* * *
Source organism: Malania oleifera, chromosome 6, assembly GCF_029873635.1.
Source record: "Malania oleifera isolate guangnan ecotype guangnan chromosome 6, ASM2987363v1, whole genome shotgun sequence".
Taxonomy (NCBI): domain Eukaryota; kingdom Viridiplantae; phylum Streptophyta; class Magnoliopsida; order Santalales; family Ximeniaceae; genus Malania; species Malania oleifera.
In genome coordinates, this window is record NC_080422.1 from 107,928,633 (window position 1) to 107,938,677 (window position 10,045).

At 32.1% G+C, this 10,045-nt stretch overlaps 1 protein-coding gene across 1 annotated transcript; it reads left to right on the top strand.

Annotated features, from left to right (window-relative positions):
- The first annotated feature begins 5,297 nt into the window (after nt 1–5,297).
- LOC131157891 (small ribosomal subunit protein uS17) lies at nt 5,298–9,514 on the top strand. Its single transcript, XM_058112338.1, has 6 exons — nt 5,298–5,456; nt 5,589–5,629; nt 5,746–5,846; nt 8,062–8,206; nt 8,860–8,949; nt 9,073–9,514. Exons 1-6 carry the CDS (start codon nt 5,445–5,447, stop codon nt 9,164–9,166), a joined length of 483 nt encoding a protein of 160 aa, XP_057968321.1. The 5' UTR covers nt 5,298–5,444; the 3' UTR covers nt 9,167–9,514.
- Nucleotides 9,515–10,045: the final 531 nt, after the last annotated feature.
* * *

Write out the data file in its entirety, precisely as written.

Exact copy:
Source organism: Malania oleifera, chromosome 6, assembly GCF_029873635.1.
Source record: "Malania oleifera isolate guangnan ecotype guangnan chromosome 6, ASM2987363v1, whole genome shotgun sequence".
Taxonomy (NCBI): domain Eukaryota; kingdom Viridiplantae; phylum Streptophyta; class Magnoliopsida; order Santalales; family Ximeniaceae; genus Malania; species Malania oleifera.
In genome coordinates, this window is record NC_080422.1 from 107,928,633 (window position 1) to 107,938,677 (window position 10,045).

At 32.1% G+C, this 10,045-nt stretch overlaps 1 protein-coding gene across 1 annotated transcript; it reads left to right on the top strand.

Annotated features, from left to right (window-relative positions):
- The first annotated feature begins 5,297 nt into the window (after nt 1–5,297).
- LOC131157891 (small ribosomal subunit protein uS17) lies at nt 5,298–9,514 on the top strand. Its single transcript, XM_058112338.1, has 6 exons — nt 5,298–5,456; nt 5,589–5,629; nt 5,746–5,846; nt 8,062–8,206; nt 8,860–8,949; nt 9,073–9,514. Exons 1-6 carry the CDS (start codon nt 5,445–5,447, stop codon nt 9,164–9,166), a joined length of 483 nt encoding a protein of 160 aa, XP_057968321.1. The 5' UTR covers nt 5,298–5,444; the 3' UTR covers nt 9,167–9,514.
- Nucleotides 9,515–10,045: the final 531 nt, after the last annotated feature.